How do you like your Syrah? Do you like the bold New World style, or the more sophisticated and understated European style?
Last night, Cushing Donelan, Director of Marketing for his family’s Donelan Family Wines estate, showcased both styles of Syrah, along with an excellent Sonoma Pinot Noir and Chardonnay at a wine dinner held at American Cut in NYC.
Though he tried Hollywood out after college and is the scion of an affluent family, Cushing Donelan is extremely down to earth and during the dinner spoke extensively about his family’s work ethic and the intriguing story of how his family got into the wine business. Though rather involved, it’s a mix of appreciation for European art and culture the family collectively shares (Cushing studied art history at Amherst College) and fortunate circumstances that brought the family ever closer to setting up their winery in Sonoma, California.
The company’s founder, Cushing’s father Joe Donelan, had a vision to create superior quality, terroir driven Syrah and Rhone Varietals. He quickly established relationships with unique Sonoma County vineyards and brought together a production team to found Donelan Family Wines, originally known as Pax Wine Cellars.
During the dinner, I was surprised to hear that Joe Donelan personally phones new members of the wine club in an effort to get to know them and their needs. This seems a good idea, given that 80% of the (incredibly well made, sophisticated, and delicious) wines are sold by the mailing list only. The remaining bottles grace the tables of some of the finest restaurants in the country. At the winery, I am told that a family member is usually present at some part of the tour and tasting, to give visitors a better sense of how passionately the family feels about maintaining the already high quality of the wine.
The entire family (Cushing, his brother Tripp, their sisters, parents, and even grandmother Nancie who is 91) are all keenly involved in the family business. Tripp Donelan is Director of sales, for example). In fact, the wines are named for each family member. The “Nancie” Chardonnay was one of my favorite wines (though in truth, it was absolutely impossible to say which of the four excellent wines I preferred most). I blind taste a great deal, so without asking about the method of production I correctly deduced there was barrel fermentation in a certain percentage of new French oak.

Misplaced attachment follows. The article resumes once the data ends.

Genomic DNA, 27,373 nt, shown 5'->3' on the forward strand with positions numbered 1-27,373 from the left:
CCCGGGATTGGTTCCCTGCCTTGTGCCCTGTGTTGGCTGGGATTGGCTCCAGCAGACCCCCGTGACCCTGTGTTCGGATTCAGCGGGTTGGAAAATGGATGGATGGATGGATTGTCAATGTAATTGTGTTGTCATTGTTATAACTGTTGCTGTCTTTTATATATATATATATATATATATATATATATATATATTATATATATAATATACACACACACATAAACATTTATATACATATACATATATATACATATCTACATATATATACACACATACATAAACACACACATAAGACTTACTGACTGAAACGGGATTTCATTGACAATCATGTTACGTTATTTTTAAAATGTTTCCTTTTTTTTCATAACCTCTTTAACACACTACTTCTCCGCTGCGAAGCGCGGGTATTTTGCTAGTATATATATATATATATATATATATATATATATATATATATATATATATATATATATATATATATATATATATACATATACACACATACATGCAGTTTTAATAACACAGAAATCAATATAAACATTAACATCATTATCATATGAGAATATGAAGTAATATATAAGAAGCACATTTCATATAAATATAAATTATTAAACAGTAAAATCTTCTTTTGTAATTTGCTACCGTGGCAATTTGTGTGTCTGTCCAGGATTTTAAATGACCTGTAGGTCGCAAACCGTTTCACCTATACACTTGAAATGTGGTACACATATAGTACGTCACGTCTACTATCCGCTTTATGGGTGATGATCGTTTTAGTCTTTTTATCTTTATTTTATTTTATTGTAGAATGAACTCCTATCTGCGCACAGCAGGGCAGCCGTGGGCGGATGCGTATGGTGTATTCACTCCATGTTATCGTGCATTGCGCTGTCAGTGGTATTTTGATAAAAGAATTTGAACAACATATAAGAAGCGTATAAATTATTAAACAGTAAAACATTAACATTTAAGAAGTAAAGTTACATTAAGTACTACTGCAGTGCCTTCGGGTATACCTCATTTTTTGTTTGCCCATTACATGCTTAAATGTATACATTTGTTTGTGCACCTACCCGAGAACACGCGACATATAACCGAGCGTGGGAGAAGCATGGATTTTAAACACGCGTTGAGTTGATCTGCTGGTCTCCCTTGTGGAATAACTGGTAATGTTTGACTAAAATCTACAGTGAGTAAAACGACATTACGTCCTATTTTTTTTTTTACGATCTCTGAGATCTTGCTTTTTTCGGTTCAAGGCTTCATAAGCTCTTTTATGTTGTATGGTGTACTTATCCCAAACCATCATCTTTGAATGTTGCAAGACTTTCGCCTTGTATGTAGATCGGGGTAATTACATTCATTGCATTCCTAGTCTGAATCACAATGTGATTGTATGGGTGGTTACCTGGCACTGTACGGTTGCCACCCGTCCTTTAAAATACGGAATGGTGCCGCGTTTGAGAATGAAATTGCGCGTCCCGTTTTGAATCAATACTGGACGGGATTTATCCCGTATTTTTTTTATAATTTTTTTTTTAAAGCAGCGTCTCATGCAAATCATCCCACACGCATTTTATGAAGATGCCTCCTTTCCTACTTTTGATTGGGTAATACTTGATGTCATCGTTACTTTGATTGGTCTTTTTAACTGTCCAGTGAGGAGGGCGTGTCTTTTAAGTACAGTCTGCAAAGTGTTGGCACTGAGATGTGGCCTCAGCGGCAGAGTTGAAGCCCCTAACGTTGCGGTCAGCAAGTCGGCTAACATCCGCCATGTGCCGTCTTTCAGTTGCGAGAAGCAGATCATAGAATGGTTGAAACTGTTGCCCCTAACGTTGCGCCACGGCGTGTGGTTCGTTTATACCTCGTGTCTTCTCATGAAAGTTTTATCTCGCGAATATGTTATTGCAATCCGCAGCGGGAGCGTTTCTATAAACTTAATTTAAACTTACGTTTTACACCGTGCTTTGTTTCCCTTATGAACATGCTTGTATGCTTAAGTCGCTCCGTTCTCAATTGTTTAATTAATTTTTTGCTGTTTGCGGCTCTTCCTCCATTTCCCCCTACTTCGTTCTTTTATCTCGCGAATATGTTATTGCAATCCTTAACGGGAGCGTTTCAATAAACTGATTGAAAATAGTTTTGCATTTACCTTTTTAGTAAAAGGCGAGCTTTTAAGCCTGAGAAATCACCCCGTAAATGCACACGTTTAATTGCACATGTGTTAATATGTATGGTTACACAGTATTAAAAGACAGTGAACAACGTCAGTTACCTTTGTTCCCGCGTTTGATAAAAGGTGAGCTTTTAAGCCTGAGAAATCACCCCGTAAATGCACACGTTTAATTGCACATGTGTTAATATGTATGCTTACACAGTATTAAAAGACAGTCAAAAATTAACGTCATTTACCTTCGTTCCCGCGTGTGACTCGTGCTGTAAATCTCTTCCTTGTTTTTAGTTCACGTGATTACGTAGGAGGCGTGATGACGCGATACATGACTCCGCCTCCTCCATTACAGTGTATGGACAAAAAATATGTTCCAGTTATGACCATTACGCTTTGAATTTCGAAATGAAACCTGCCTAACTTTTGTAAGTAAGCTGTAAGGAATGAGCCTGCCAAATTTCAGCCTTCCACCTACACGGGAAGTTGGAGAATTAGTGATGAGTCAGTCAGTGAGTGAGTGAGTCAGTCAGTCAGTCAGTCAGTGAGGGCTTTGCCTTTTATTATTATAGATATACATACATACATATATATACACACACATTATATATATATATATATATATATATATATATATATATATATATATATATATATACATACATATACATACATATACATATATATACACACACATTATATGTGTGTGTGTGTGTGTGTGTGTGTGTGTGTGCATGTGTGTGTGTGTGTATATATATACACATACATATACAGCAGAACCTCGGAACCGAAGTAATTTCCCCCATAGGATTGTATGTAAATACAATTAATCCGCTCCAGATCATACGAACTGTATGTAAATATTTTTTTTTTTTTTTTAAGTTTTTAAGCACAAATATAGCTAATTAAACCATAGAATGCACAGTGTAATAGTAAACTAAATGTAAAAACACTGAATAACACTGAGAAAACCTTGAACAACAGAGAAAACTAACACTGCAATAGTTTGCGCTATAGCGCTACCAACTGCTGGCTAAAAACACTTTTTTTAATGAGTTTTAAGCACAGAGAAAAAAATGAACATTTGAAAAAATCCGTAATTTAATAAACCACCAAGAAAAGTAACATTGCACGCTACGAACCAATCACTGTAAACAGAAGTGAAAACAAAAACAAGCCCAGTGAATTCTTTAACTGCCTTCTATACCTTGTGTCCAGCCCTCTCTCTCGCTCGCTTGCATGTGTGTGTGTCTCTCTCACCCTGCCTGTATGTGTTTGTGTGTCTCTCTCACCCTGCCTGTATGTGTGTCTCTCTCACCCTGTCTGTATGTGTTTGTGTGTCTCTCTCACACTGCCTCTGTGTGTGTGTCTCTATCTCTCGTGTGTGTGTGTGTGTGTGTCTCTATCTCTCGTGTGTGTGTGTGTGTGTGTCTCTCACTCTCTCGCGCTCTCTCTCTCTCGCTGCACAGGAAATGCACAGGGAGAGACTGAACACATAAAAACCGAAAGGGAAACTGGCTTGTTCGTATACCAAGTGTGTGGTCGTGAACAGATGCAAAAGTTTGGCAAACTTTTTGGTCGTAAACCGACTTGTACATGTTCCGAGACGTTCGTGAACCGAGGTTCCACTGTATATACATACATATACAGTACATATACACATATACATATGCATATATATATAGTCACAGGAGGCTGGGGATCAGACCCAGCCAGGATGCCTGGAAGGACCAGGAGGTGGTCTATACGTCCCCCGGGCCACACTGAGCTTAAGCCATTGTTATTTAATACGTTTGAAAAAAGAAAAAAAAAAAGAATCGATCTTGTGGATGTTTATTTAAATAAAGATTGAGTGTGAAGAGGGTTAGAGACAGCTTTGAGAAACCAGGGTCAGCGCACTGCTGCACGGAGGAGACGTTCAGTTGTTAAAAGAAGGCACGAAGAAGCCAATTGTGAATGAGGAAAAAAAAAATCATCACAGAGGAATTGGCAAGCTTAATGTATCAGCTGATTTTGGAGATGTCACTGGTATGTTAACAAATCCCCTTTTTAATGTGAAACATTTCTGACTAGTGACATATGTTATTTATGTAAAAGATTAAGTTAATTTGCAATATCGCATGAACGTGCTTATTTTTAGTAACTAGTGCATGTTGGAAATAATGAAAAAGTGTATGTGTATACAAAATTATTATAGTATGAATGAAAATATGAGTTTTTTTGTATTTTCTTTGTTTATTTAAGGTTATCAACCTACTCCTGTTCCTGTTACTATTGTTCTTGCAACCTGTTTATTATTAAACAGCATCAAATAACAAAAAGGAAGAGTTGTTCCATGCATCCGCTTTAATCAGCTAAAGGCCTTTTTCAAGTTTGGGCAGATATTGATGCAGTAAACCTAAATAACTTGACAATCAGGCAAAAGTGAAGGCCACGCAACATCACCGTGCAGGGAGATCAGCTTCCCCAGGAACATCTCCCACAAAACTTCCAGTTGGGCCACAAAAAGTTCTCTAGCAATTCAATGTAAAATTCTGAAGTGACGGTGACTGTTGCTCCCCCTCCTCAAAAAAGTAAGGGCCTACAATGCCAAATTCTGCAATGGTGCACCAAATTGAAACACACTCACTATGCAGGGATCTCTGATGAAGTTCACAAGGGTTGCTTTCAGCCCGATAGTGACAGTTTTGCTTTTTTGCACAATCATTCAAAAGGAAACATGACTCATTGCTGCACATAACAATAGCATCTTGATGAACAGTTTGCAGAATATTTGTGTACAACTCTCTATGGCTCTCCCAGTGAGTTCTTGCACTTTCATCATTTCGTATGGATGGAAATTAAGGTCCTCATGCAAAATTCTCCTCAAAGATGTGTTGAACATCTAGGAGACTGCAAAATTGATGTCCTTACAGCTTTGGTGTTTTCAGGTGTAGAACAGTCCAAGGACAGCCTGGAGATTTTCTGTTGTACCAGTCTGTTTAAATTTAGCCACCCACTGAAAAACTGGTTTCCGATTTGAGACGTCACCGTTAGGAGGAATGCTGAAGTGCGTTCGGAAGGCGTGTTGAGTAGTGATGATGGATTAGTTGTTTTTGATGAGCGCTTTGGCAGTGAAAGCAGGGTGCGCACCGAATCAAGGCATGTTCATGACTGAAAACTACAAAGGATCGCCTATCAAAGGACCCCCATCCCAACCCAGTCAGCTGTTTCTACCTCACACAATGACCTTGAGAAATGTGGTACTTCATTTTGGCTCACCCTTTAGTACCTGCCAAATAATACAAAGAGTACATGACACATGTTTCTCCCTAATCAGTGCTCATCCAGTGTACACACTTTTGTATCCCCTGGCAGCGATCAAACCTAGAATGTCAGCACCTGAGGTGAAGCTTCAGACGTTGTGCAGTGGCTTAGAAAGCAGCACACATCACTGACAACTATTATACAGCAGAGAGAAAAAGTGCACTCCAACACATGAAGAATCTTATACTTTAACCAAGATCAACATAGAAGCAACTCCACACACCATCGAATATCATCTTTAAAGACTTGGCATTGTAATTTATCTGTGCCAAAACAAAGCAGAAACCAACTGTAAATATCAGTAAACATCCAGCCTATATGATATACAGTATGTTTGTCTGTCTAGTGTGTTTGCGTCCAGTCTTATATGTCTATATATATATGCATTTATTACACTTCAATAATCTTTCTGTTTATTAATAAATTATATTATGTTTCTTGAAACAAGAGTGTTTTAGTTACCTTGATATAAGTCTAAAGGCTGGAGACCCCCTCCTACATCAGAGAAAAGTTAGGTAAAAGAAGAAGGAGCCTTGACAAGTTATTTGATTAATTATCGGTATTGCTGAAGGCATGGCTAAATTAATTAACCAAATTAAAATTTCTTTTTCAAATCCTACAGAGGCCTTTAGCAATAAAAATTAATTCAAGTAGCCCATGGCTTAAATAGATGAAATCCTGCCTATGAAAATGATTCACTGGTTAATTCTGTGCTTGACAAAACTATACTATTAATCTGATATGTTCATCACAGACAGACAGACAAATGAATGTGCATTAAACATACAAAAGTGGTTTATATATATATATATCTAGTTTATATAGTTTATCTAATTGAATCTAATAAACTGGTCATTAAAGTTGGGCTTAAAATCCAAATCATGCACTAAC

The Two Brothers Pinot Noir (named for Cushing and Tripp) was a blend from a few select vineyards in Sonoma. Though somewhat New World in style, the fruit was as restrained as it could be, with silky tannins and subtle but vibrant berry fruit.
The last two wines were both Syrah. The 2014 Obsidian Vineyard Syrah was the first Syrah the family was releasing from their 2014 red portfolio. If you go to the family’s website you can see a picture of this vineyard and all its gorgeous succulent fruit and just imagine what the wine tastes like. It was fantastic! The second Syrah was the 2013 Walker Vine Hill Vineyard Syrah, which was intense and powerful.
As a professional wine judge I can’t say enough about the quality of these wines, their concentration of fruit and the finesse showcasing the care in which they were made. Though the wines tasted ranged in price from $48 – $105 these prices almost seem a steal when you compare the price to value.
An excellent evening spent with Cushing Donelan learning about his wines and the family’s approach to their business, which is a family endeavor in the fullest sense of the word.
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